Jackson and Henderson County Landslides: Expected Events
Jackson County, NC Landslide Photo
SouthWings Flyover 2010
Legasus/Waterdance Subdivision Landslide Jackson County, North Carolina—February 2010
Photos: Perry Eury
“These slides are occurring countywide. None as visible as this one, but I’m vetting calls every time it rains.” Robbie Shelton—Jackson County erosion control officer.
|Jackson County Airport August 2005 landslide photo. This mountain top facility has experienced|
numerous slope failures since its 70s completion date. "Local airport is once again at center of court battle"
The Sylva Herald—August 2007
|December 2010 landslide destroyed home|
on 1009 Holiday Drive in Hendersonville, NC
|Cost to repair Bear Rock Estates Road $394,000|
September 2004 Embankment
failure threatened Henderson County, NC home—NCGS
Western North Carolina Real Estate: Landslide/Soil Hazard Risk Maps
In September 2004 nineteen Western North Carolina counties were declared disaster areas after storms set off slope failures throughout the region. As a result, federal authorities required the state to formally allocate funding for hazardous-land identification maps. The series of maps when used with a county’s Geographic Information System can pinpoint unstable real property locations.
The North Carolina Geological Survey has released landslide/soil hazard maps for three at-risk counties: Macon (06), Watauga (08) and Buncombe (09). State geologists advise that priority was given to these counties because of: loss of life/property destruction (Macon), geologic features/property condemnation (Watauga) and population density/property damage (Buncombe).
Buncombe County Landslide Hazard Maps
Watauga County Landslide Hazard Maps
Macon County Landslide Hazard Maps
Western North Carolina Landslide Hazard Mapping Program
This critical public information project is faltering due to lack of financing. Even though landslides continue to cause significant damage throughout the region, the General Assembly has reduced spending for the Western North Carolina hazard mapping program. If funding is renewed, state geologists say they could complete field research and publish Henderson and Jackson county landslide/soil hazard maps.
Western North Carolina Soil Surveys
Western North Carolina county soil surveys provide fair warning that the region's steep slope soils are "ill-suited" for building sites because they require: “major increase in construction effort, special design, or intensive maintenance.” To the detriment of interested real estate parties, this decades-old risk data is omitted on sales contracts and Subdivision Street Disclosure Statements.
North Carolina Real Estate Commission Ruling Re Published County Landslide Hazard Maps
In May 2010 the North Carolina Real Estate Commission ruled that, like flood maps, documented unstable land condition data is material and must be disclosed on sales contracts. This is a serious financial matter for uninformed purchasers: landslide insurance is not obtainable.
Realtors in the three landslide-mapped counties are not in compliance with the Commission's material fact dictate.
The U.S. Geological Survey Landslide Hazards Program 5-Year Plan 2006-2010
As noted by federal officials, North Carolina is well-known for its hazardous-land conditions.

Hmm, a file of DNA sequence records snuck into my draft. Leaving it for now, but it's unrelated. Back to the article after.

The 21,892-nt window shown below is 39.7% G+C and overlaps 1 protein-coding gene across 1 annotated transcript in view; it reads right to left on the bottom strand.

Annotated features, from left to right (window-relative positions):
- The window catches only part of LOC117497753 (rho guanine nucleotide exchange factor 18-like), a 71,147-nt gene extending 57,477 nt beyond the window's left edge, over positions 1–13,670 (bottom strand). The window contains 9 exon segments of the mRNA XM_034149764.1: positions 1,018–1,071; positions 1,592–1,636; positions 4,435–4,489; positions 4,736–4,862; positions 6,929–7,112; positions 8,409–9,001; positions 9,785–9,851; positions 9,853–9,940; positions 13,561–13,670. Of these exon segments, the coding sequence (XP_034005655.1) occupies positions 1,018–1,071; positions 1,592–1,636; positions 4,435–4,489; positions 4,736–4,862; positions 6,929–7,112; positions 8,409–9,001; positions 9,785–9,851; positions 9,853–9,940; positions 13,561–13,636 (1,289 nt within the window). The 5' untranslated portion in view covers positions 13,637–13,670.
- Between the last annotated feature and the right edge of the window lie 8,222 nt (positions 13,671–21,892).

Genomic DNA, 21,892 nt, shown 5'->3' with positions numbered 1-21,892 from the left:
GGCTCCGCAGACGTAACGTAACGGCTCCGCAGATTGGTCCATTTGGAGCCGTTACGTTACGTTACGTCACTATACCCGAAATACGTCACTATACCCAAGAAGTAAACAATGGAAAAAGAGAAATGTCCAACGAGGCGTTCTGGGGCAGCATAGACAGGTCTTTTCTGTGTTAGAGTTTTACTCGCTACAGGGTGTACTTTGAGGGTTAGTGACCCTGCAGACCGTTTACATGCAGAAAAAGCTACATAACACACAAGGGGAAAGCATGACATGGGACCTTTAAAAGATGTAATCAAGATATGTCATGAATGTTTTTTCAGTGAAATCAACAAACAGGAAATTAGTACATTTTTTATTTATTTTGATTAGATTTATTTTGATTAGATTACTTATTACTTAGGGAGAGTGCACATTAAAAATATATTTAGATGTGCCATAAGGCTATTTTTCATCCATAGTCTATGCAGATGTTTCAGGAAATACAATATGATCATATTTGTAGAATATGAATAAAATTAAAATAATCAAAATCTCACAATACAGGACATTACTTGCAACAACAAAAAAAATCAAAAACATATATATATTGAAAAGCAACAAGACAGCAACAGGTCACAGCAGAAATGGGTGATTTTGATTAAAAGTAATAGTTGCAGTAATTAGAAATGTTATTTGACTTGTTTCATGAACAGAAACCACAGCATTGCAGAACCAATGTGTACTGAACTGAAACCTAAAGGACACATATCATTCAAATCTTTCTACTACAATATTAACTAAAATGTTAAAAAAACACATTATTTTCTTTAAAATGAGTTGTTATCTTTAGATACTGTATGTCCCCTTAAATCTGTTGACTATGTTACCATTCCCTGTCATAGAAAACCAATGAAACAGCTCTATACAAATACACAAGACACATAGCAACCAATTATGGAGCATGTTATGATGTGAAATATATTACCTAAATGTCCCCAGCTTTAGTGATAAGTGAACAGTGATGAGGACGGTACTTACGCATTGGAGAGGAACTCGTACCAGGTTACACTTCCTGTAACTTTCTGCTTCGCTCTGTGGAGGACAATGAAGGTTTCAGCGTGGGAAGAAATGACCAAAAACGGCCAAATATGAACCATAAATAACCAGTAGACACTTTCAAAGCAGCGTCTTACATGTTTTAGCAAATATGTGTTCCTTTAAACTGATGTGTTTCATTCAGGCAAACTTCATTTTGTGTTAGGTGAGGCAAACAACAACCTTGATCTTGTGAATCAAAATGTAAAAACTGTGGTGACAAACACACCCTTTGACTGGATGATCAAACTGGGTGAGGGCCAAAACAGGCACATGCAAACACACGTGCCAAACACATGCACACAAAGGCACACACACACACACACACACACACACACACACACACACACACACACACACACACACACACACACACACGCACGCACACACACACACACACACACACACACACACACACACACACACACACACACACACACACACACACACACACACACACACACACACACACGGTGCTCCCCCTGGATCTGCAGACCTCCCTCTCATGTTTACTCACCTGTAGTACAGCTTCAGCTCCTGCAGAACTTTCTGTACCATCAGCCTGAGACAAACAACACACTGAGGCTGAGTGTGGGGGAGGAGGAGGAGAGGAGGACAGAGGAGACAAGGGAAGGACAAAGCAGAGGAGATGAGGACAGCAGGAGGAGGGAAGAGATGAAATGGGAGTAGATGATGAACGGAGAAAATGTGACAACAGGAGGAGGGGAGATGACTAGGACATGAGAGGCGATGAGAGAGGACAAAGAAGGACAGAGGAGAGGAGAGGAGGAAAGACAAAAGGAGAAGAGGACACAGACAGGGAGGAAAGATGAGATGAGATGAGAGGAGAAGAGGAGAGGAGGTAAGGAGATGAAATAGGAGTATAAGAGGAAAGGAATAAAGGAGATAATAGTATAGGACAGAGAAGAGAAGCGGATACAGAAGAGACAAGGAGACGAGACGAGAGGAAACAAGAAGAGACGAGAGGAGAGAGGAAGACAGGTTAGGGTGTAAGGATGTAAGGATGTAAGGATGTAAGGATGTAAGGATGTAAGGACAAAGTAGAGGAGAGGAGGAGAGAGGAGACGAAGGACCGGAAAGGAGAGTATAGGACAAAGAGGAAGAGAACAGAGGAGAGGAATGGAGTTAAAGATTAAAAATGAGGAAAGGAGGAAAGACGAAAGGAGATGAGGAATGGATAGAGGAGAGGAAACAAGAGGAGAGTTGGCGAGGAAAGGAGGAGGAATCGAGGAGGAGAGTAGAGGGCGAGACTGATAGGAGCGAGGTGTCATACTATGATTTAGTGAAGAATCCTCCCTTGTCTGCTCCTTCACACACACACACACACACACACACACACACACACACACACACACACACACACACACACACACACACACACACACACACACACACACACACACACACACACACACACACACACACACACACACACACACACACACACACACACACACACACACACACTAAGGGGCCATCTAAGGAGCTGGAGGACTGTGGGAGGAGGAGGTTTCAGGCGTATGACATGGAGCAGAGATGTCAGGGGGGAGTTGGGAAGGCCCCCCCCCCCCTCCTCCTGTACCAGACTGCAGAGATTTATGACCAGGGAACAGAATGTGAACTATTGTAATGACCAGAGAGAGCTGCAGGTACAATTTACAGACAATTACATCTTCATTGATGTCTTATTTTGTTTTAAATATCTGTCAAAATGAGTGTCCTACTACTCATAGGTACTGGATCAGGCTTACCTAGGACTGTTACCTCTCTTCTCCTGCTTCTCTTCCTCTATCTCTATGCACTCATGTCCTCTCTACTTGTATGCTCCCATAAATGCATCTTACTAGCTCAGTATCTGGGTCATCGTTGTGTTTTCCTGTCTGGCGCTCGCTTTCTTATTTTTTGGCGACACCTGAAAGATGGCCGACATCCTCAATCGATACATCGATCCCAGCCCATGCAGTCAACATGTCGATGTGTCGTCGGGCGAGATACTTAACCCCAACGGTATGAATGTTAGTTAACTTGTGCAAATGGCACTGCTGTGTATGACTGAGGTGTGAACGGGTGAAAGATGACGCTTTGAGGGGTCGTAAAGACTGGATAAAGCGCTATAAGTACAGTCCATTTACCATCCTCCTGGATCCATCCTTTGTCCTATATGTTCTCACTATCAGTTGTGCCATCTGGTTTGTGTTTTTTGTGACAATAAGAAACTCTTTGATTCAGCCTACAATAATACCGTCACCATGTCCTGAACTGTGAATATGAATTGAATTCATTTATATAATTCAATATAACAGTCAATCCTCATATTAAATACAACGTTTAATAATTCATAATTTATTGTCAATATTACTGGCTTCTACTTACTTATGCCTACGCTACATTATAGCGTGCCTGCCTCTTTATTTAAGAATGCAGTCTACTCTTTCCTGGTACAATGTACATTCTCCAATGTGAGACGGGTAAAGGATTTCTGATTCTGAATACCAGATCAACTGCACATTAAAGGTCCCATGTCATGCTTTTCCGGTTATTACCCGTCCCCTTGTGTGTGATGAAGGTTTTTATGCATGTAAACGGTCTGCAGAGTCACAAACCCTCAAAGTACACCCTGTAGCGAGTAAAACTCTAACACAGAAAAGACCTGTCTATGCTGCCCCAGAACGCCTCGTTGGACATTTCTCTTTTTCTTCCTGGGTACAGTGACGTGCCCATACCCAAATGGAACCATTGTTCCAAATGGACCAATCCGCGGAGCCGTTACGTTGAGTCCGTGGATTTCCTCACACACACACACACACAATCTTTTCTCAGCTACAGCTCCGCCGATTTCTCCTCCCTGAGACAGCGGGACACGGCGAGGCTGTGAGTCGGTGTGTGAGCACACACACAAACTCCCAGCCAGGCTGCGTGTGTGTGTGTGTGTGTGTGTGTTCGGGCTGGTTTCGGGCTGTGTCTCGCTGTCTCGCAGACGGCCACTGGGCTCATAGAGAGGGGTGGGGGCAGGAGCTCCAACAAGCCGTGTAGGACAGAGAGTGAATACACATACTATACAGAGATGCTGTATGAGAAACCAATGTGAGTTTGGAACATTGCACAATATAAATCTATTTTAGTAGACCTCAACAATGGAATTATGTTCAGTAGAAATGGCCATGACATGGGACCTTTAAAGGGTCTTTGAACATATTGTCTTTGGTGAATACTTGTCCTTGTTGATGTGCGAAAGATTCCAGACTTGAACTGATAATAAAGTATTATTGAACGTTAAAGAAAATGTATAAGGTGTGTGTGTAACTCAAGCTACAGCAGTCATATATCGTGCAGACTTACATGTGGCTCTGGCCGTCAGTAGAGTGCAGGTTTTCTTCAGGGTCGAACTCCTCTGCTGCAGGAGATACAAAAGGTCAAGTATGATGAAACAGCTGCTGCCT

The Landslide Hazards Program (LHP) and its predecessor have operated since the mid-1970’s as a Congressionally authorized program dedicated to the reduction of damages and avoidance of hazards from different forms of landslides.Western North Carolina Mountain Real Estate: Counties Designated Landslide-Hazardous
Landslides are a national problem. They occur in significant numbers in all 50 States and the territories. The most significant landslide problems occur on the Pacific Coast, and in the Rocky Mountains, the Appalachian Mountains, and Puerto Rico. It is estimated that landslide-related fatalities average from 25 to 50 per year and direct and indirect economic costs to the nation range up to $3 billion per year.
Accordingly, the LHP’s goal is to contribute to the reduction of casualties, property damage, and economic losses from landslides by providing a sound scientific basis for improved hazard assessment and mitigation strategies and by demonstrating the application of new knowledge and techniques to reduce landslide losses.
Landslide Hazard Program anticipates working closely with Oregon, Hawaii, California, North Carolina, and other states on landslide issues particular to each State during the next 5 years.
Landslide Hazards Assessments
Conduct field studies, research, monitoring, and analyses directed at reducing landslide hazards and risk in the United States with special emphasis on developing new procedures and pilot studies for hazard assessments using GIS and remote sensing techniques. Conduct studies to verify hazard assessments against inventories of subsequent landslide events. Improve accuracy of rainfall thresholds for predictive landslide measures during major storm events, especially in the Appalachians.
The Federal Emergency Management Agency has determined that landslide events are highly probable in the following Western North Carolina counties: Alleghany, Ashe, Avery, Buncombe, Burke, Caldwell, Cherokee, Clay, Graham, Haywood, Henderson, Jackson, McDowell, Macon, Madison, Mitchell, Surry, Swain, Transylvania, Watauga and Yancey.
This assessment dates from 1998 and includes all steep slope building sites. Steep slope is universally defined as land on or above a 15% grade.